I shall only add, that Providence very remarkably infatuated the rebels in the last rebellion in 1745—turned their counsels into foolishness, and thus delivered the nation. If immediately after the victory they obtained over our forces at Preston-Pans, they had pursued their way to London, they would, very probably, have cut their way to the throne; or, at least, made the nation a scene of blood.' The whole country was struck into a violent panic: our forces were abroad in Flanders; and there was no power to stop the progress of the enemy. But the rebels, instead of pursuing their way to the metropolis, loitered in and about Edinburgh, and wasted their time in a chimerical project ot taking the castle of that city; which both nature and art had rendered impregnable. By this delay, they gave time to the nation to recover from its panic—to the forces to return, and proper preparations to be made to repel them.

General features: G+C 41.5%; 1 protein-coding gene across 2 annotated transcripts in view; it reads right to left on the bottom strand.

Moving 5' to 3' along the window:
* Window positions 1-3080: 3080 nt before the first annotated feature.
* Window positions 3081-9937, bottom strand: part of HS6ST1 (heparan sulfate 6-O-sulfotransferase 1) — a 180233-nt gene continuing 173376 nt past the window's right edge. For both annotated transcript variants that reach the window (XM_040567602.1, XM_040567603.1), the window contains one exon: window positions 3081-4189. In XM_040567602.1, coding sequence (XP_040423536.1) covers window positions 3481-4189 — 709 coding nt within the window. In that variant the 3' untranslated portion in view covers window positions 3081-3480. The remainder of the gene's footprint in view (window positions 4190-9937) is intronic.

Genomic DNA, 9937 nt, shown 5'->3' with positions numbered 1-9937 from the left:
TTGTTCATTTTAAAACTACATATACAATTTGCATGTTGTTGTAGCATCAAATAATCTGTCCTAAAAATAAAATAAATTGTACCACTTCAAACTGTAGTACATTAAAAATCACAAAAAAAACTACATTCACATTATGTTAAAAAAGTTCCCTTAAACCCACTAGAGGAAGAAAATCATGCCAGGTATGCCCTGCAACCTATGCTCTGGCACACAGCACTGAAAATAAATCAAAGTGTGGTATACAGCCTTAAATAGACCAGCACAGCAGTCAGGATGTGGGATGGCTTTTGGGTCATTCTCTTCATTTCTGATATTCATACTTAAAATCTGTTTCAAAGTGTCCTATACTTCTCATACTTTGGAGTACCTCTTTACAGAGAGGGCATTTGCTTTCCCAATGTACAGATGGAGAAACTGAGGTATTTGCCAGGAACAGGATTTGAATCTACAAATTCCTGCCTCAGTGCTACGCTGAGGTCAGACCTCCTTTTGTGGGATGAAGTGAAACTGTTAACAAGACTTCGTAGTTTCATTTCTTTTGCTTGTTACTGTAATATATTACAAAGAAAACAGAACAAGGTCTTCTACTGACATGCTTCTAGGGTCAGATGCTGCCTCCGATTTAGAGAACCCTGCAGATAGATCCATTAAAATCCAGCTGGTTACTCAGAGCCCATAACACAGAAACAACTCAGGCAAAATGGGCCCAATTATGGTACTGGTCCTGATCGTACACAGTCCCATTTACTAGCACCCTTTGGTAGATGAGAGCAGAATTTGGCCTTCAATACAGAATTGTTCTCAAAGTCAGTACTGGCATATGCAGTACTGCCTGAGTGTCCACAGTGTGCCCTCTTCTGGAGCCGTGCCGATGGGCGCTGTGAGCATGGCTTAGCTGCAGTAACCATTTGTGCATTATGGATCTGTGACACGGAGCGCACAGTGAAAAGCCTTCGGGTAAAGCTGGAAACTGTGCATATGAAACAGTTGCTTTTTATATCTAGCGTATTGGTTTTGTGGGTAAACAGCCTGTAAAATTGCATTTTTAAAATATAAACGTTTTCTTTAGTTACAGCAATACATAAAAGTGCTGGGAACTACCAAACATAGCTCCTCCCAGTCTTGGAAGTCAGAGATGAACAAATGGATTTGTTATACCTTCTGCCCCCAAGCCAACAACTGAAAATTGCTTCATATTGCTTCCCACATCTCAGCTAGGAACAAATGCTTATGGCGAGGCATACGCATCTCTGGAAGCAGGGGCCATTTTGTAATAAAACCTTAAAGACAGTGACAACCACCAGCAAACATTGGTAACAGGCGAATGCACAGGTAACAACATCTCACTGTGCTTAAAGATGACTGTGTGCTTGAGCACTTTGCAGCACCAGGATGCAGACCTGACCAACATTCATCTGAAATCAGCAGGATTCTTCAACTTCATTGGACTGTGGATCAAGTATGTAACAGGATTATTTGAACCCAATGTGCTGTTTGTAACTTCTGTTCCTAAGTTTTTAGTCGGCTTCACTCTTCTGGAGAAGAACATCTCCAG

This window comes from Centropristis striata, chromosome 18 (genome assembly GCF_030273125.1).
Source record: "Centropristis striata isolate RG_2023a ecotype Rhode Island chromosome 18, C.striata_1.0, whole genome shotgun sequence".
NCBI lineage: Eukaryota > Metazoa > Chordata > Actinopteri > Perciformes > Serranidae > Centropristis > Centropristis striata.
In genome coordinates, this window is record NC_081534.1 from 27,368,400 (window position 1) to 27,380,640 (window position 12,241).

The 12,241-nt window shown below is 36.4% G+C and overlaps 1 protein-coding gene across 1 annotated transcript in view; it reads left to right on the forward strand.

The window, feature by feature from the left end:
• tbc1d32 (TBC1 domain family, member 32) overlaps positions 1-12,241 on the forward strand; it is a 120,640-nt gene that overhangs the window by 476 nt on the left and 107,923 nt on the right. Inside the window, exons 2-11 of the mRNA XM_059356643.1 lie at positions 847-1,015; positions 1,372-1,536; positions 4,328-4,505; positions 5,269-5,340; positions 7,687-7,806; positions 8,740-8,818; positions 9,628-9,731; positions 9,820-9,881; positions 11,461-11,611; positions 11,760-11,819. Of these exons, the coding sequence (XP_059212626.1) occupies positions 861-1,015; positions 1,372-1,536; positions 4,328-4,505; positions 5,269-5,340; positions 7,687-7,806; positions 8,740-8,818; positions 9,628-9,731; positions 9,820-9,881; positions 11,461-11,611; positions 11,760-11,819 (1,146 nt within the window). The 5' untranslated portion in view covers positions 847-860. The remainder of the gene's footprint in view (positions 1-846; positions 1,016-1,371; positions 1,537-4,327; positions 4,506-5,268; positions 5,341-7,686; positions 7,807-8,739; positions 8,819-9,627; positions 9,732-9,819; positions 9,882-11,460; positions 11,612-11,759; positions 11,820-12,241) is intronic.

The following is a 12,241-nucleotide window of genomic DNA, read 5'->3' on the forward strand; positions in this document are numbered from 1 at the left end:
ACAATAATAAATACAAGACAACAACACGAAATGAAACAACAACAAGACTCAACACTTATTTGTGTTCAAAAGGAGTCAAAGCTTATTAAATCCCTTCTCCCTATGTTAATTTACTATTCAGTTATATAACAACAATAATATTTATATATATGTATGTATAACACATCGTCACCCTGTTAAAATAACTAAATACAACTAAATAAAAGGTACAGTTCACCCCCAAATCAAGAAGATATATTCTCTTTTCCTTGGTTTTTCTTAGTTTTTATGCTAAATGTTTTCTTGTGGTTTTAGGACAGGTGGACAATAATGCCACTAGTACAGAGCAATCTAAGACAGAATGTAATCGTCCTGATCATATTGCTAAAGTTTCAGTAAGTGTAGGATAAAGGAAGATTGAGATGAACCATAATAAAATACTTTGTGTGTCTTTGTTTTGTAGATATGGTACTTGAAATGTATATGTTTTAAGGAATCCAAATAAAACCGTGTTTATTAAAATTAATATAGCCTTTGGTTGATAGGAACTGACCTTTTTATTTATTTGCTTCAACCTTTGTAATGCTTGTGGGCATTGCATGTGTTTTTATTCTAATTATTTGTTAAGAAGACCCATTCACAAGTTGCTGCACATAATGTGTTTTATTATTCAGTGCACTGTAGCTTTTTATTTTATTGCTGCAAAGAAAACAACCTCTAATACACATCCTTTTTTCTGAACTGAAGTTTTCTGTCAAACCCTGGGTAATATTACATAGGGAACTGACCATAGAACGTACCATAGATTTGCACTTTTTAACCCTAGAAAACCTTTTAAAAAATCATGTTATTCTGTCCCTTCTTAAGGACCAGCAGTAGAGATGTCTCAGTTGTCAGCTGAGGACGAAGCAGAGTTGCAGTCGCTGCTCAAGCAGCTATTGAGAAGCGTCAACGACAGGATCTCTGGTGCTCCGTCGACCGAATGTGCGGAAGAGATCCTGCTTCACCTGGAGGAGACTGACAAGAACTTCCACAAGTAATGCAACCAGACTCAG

And is there nothing of the hand of God in all this? Is it not so evident, as to extort an acknowledgment even from the thoughtless and reluctant? Has not God appeared the guardian of that favourite island, Great Britain?
I may now presume, the great truth I had in view is sufficiently evident; namely, that God is the Supreme Disposer of the affairs of nations and the events of war.
If any of you should ask, " In what manner does he do this? Or how is it possible he should do it, when we see no sensible appearances of his controlling the laws of nature, or restraining the liberty of men? Natural causes produce their proper effects; and men fight against men; and perceive they are free to act or not to act, as they please. Where, then, is there any room for the agency of Providence I" I answer, it is the excellency of the divine government to accomplish its purposes without throwing